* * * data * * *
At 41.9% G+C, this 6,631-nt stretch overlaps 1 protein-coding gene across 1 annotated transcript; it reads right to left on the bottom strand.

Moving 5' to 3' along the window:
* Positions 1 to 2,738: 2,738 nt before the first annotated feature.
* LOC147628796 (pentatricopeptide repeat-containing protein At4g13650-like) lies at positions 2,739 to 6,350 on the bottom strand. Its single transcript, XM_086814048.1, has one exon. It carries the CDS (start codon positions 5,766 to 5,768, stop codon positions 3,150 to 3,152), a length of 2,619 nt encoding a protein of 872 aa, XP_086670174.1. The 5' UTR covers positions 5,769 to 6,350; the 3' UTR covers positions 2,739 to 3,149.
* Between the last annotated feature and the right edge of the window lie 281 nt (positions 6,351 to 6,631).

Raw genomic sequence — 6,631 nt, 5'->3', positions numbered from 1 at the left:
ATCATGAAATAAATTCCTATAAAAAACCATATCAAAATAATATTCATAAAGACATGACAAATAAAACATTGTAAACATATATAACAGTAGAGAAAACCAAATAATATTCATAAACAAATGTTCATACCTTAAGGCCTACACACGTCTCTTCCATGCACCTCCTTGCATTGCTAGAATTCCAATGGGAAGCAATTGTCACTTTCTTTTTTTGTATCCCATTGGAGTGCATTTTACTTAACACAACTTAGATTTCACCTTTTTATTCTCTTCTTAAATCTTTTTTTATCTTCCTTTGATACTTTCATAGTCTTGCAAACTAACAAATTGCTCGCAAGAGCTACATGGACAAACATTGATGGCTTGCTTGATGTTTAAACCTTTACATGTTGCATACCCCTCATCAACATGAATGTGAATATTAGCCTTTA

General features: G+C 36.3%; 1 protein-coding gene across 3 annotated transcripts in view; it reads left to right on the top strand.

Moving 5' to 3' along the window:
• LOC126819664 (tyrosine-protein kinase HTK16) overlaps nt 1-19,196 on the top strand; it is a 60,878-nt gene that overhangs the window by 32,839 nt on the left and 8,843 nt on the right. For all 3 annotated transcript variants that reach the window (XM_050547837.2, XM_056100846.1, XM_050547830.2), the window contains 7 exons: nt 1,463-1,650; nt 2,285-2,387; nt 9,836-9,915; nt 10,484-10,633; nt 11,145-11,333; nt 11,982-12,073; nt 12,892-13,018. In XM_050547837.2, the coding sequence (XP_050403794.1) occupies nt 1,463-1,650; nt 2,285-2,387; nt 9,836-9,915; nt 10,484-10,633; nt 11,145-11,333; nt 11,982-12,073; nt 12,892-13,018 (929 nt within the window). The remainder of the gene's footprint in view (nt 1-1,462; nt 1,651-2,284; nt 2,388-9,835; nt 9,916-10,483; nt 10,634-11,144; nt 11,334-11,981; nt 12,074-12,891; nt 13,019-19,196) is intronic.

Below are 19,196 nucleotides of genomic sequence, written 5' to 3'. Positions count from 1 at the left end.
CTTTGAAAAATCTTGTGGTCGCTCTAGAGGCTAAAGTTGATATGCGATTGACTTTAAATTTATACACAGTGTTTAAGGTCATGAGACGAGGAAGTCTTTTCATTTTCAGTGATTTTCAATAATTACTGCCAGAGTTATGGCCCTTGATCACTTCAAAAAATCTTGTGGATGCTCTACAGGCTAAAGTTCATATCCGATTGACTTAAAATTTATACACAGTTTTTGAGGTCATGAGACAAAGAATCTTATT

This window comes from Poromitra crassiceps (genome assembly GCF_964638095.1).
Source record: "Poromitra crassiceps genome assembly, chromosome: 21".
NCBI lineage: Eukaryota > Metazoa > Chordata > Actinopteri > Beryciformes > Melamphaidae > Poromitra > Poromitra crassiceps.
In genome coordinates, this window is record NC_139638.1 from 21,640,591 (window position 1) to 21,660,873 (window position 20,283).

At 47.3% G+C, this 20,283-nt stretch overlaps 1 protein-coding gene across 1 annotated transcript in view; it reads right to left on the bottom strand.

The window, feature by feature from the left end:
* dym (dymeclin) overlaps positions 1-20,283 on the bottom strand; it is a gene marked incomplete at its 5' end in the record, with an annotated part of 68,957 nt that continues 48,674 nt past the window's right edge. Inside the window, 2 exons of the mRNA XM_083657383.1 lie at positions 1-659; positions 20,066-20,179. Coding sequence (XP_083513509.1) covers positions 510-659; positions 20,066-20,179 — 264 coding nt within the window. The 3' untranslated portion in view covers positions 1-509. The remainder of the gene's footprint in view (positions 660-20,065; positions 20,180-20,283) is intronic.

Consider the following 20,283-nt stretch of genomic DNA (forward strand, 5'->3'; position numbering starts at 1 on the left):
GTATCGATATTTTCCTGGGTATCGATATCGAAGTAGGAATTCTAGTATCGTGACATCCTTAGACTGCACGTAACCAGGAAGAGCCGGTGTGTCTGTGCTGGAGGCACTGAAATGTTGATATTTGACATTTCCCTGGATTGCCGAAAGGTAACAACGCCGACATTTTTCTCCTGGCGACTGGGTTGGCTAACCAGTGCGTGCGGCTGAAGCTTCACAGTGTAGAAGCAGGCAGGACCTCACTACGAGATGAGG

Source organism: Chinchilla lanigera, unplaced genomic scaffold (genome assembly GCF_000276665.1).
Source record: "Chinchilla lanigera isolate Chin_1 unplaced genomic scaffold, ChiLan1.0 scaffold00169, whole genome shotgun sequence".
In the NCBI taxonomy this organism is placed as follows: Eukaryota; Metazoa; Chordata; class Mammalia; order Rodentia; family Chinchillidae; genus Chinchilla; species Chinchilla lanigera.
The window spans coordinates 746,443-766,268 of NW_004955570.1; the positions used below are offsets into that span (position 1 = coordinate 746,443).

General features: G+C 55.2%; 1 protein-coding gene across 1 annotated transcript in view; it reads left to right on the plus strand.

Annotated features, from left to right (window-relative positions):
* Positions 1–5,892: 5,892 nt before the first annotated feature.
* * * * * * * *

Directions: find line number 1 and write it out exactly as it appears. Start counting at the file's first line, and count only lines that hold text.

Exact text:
At 41.9% G+C, this 6,631-nt stretch overlaps 1 protein-coding gene across 1 annotated transcript; it reads right to left on the bottom strand.